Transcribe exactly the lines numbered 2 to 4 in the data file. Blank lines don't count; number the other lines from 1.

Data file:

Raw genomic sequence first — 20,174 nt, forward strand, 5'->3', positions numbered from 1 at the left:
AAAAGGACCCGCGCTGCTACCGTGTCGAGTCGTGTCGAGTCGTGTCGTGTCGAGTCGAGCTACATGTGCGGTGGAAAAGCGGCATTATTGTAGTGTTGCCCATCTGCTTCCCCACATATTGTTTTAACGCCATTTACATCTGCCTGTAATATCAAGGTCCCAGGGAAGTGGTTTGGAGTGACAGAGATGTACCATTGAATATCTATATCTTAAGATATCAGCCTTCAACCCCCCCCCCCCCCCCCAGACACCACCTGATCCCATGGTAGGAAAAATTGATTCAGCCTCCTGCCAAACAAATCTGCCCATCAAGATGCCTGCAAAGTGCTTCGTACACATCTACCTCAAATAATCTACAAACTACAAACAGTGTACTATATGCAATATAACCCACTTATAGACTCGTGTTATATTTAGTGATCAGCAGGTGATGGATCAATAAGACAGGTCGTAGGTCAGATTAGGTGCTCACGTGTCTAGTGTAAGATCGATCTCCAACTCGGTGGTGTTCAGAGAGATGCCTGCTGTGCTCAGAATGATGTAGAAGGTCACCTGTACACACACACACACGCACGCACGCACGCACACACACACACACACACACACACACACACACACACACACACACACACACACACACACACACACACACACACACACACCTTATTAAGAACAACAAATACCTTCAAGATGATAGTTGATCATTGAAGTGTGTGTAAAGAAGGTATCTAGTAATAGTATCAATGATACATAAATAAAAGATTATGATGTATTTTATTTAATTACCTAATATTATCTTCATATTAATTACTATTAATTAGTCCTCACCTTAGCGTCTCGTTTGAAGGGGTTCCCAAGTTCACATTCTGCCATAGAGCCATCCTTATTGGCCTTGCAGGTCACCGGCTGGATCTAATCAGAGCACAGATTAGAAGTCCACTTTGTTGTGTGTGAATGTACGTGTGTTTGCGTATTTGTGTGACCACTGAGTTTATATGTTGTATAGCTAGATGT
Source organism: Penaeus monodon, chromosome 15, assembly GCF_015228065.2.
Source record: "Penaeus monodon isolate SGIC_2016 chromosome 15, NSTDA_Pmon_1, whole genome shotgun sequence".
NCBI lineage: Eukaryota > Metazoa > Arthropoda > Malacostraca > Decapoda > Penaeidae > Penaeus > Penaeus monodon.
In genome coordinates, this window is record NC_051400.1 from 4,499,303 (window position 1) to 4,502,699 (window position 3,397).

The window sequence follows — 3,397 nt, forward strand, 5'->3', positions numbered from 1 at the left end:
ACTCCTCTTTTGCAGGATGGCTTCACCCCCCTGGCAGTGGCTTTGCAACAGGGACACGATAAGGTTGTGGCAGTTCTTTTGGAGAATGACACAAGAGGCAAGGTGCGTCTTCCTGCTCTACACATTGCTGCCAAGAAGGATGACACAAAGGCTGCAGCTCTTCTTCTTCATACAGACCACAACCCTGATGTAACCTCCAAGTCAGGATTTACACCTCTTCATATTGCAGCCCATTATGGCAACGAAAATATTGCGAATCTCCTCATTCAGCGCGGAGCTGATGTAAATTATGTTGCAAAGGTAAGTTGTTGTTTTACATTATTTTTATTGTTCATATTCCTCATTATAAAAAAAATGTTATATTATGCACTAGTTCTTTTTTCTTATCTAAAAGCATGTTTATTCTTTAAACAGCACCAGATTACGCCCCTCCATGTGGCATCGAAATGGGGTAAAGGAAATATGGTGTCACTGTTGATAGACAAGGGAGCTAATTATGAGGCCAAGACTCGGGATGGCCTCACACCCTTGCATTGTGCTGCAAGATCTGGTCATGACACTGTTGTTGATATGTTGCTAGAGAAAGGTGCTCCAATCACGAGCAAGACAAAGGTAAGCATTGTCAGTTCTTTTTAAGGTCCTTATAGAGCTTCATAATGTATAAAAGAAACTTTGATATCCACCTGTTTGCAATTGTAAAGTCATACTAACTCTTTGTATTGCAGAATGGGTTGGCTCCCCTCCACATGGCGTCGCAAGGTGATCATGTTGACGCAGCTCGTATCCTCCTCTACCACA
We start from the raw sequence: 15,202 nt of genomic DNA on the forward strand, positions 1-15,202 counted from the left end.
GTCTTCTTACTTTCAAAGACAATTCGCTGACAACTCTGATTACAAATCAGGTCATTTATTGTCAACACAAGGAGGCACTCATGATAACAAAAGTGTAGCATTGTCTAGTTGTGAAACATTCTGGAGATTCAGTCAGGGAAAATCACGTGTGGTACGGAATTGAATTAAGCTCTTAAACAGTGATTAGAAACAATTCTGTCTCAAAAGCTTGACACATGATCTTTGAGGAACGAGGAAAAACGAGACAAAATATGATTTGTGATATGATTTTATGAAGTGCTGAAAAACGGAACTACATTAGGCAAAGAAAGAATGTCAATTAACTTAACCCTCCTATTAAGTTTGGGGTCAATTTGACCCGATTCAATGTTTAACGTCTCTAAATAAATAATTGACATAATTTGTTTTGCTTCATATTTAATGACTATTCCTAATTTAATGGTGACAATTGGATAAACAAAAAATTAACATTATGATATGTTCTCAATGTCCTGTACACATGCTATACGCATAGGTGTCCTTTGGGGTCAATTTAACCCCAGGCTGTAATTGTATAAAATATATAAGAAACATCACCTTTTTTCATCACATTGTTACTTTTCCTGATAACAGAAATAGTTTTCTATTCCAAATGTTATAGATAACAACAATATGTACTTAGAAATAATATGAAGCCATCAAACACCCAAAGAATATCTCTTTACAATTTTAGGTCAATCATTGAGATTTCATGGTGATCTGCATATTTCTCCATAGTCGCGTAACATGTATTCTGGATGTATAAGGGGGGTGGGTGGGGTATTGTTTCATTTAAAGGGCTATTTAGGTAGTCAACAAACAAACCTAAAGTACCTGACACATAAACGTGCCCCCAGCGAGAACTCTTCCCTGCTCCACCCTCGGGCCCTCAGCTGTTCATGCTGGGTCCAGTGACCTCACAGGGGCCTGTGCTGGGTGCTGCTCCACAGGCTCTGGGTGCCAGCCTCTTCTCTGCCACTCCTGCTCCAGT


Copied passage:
AAAAGGACCCGCGCTGCTACCGTGTCGAGTCGTGTCGAGTCGTGTCGTGTCGAGTCGAGCTACATGTGCGGTGGAAAAGCGGCATTATTGTAGTGTTGCCCATCTGCTTCCCCACATATTGTTTTAACGCCATTTACATCTGCCTGTAATATCAAGGTCCCAGGGAAGTGGTTTGGAGTGACAGAGATGTACCATTGAATATCTATATCTTAAGATATCAGCCTTCAACCCCCCCCCCCCCCCCCAGACACCACCTGATCCCATGGTAGGAAAAATTGATTCAGCCTCCTGCCAAACAAATCTGCCCATCAAGATGCCTGCAAAGTGCTTCGTACACATCTACCTCAAATAATCTACAAACTACAAACAGTGTACTATATGCAATATAACCCACTTATAGACTCGTGTTATATTTAGTGATCAGCAGGTGATGGATCAATAAGACAGGTCGTAGGTCAGATTAGGTGCTCACGTGTCTAGTGTAAGATCGATCTCCAACTCGGTGGTGTTCAGAGAGATGCCTGCTGTGCTCAGAATGATGTAGAAGGTCACCTGTACACACACACACACGCACGCACGCACGCACACACACACACACACACACACACACACACACACACACACACACACACACACACACACACACACACACACACACACACCTTATTAAGAACAACAAATACCTTCAAGATGATAGTTGATCATTGAAGTGTGTGTAAAGAAGGTATCTAGTAATAGTATCAATGATACATAAATAAAAGATTATGATGTATTTTATTTAATTACCTAATATTATCTTCATATTAATTACTATTAATTAGTCCTCACCTTAGCGTCTCGTTTGAAGGGGTTCCCAAGTTCACATTCTGCCATAGAGCCATCCTTATTGGCCTTGCAGGTCACCGGCTGGATCTAATCAGAGCACAGATTAGAAGTCCACTTTGTTGTGTGTGAATGTACGTGTGTTTGCGTATTTGTGTGACCACTGAGTTTATATGTTGTATAGCTAGATGT
Source organism: Penaeus monodon, chromosome 15, assembly GCF_015228065.2.
Source record: "Penaeus monodon isolate SGIC_2016 chromosome 15, NSTDA_Pmon_1, whole genome shotgun sequence".